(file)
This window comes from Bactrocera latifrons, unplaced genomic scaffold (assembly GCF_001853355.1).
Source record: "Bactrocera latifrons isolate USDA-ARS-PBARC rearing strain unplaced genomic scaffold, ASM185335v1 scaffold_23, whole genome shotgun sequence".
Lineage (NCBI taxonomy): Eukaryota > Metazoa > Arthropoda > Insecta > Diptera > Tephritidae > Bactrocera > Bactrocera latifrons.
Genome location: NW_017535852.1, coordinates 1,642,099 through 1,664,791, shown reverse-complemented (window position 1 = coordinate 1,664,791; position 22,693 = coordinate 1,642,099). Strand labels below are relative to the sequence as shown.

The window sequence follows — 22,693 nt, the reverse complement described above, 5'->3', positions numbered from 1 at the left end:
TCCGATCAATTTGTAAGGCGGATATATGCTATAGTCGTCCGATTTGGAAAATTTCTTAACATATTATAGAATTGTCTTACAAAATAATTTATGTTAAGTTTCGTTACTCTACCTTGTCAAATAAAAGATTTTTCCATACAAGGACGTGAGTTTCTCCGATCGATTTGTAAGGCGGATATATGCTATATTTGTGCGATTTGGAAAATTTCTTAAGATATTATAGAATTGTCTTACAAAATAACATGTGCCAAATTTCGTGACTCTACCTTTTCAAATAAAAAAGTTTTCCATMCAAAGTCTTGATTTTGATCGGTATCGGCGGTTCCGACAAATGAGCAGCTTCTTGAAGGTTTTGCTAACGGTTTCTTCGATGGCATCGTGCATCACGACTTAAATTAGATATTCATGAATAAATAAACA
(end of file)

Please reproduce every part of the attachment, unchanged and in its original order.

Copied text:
This window comes from Bactrocera latifrons, unplaced genomic scaffold (assembly GCF_001853355.1).
Source record: "Bactrocera latifrons isolate USDA-ARS-PBARC rearing strain unplaced genomic scaffold, ASM185335v1 scaffold_23, whole genome shotgun sequence".
Lineage (NCBI taxonomy): Eukaryota > Metazoa > Arthropoda > Insecta > Diptera > Tephritidae > Bactrocera > Bactrocera latifrons.
Genome location: NW_017535852.1, coordinates 1,642,099 through 1,664,791, shown reverse-complemented (window position 1 = coordinate 1,664,791; position 22,693 = coordinate 1,642,099). Strand labels below are relative to the sequence as shown.

The window sequence follows — 22,693 nt, the reverse complement described above, 5'->3', positions numbered from 1 at the left end:
TCCGATCAATTTGTAAGGCGGATATATGCTATAGTCGTCCGATTTGGAAAATTTCTTAACATATTATAGAATTGTCTTACAAAATAATTTATGTTAAGTTTCGTTACTCTACCTTGTCAAATAAAAGATTTTTCCATACAAGGACGTGAGTTTCTCCGATCGATTTGTAAGGCGGATATATGCTATATTTGTGCGATTTGGAAAATTTCTTAAGATATTATAGAATTGTCTTACAAAATAACATGTGCCAAATTTCGTGACTCTACCTTTTCAAATAAAAAAGTTTTCCATMCAAAGTCTTGATTTTGATCGGTATCGGCGGTTCCGACAAATGAGCAGCTTCTTGAAGGTTTTGCTAACGGTTTCTTCGATGGCATCGTGCATCACGACTTAAATTAGATATTCATGAATAAATAAACA